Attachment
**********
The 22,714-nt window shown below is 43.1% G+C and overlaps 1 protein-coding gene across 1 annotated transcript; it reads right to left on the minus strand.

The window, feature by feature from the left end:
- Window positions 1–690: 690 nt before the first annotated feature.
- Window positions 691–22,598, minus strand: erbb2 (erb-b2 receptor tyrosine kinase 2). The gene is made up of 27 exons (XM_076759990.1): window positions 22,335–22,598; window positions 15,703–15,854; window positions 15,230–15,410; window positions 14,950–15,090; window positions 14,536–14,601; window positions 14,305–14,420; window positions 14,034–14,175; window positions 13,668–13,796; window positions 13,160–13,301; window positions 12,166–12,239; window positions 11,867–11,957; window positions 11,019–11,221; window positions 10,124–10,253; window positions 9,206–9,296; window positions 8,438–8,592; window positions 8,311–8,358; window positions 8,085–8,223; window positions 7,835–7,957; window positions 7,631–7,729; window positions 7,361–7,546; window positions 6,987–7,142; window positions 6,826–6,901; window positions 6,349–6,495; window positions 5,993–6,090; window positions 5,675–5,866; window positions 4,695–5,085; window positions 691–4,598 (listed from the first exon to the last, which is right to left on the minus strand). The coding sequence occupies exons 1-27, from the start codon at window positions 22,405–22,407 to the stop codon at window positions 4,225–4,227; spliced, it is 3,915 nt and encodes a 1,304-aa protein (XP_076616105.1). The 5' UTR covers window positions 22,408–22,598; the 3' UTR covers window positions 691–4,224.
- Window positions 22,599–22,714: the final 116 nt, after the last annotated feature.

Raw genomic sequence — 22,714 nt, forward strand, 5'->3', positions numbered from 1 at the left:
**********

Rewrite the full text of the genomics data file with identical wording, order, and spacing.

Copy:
The 22,714-nt window shown below is 43.1% G+C and overlaps 1 protein-coding gene across 1 annotated transcript; it reads right to left on the minus strand.

The window, feature by feature from the left end:
- Window positions 1–690: 690 nt before the first annotated feature.
- Window positions 691–22,598, minus strand: erbb2 (erb-b2 receptor tyrosine kinase 2). The gene is made up of 27 exons (XM_076759990.1): window positions 22,335–22,598; window positions 15,703–15,854; window positions 15,230–15,410; window positions 14,950–15,090; window positions 14,536–14,601; window positions 14,305–14,420; window positions 14,034–14,175; window positions 13,668–13,796; window positions 13,160–13,301; window positions 12,166–12,239; window positions 11,867–11,957; window positions 11,019–11,221; window positions 10,124–10,253; window positions 9,206–9,296; window positions 8,438–8,592; window positions 8,311–8,358; window positions 8,085–8,223; window positions 7,835–7,957; window positions 7,631–7,729; window positions 7,361–7,546; window positions 6,987–7,142; window positions 6,826–6,901; window positions 6,349–6,495; window positions 5,993–6,090; window positions 5,675–5,866; window positions 4,695–5,085; window positions 691–4,598 (listed from the first exon to the last, which is right to left on the minus strand). The coding sequence occupies exons 1-27, from the start codon at window positions 22,405–22,407 to the stop codon at window positions 4,225–4,227; spliced, it is 3,915 nt and encodes a 1,304-aa protein (XP_076616105.1). The 5' UTR covers window positions 22,408–22,598; the 3' UTR covers window positions 691–4,224.
- Window positions 22,599–22,714: the final 116 nt, after the last annotated feature.

Raw genomic sequence — 22,714 nt, forward strand, 5'->3', positions numbered from 1 at the left: